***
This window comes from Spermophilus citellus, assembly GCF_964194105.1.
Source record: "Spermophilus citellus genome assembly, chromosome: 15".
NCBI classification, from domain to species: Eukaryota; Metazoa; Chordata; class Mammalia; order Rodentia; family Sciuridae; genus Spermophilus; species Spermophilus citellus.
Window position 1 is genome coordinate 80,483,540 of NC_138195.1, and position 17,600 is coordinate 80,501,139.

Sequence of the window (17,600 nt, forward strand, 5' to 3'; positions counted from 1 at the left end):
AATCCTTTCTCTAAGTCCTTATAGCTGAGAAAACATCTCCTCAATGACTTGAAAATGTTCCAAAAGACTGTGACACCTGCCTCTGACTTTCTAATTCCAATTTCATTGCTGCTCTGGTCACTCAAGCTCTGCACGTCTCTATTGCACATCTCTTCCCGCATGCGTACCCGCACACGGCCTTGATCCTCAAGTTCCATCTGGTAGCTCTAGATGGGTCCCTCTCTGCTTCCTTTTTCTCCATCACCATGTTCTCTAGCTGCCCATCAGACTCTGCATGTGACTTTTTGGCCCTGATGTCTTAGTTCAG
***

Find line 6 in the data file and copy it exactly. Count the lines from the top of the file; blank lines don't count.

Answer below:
AATCCTTTCTCTAAGTCCTTATAGCTGAGAAAACATCTCCTCAATGACTTGAAAATGTTCCAAAAGACTGTGACACCTGCCTCTGACTTTCTAATTCCAATTTCATTGCTGCTCTGGTCACTCAAGCTCTGCACGTCTCTATTGCACATCTCTTCCCGCATGCGTACCCGCACACGGCCTTGATCCTCAAGTTCCATCTGGTAGCTCTAGATGGGTCCCTCTCTGCTTCCTTTTTCTCCATCACCATGTTCTCTAGCTGCCCATCAGACTCTGCATGTGACTTTTTGGCCCTGATGTCTTAGTTCAG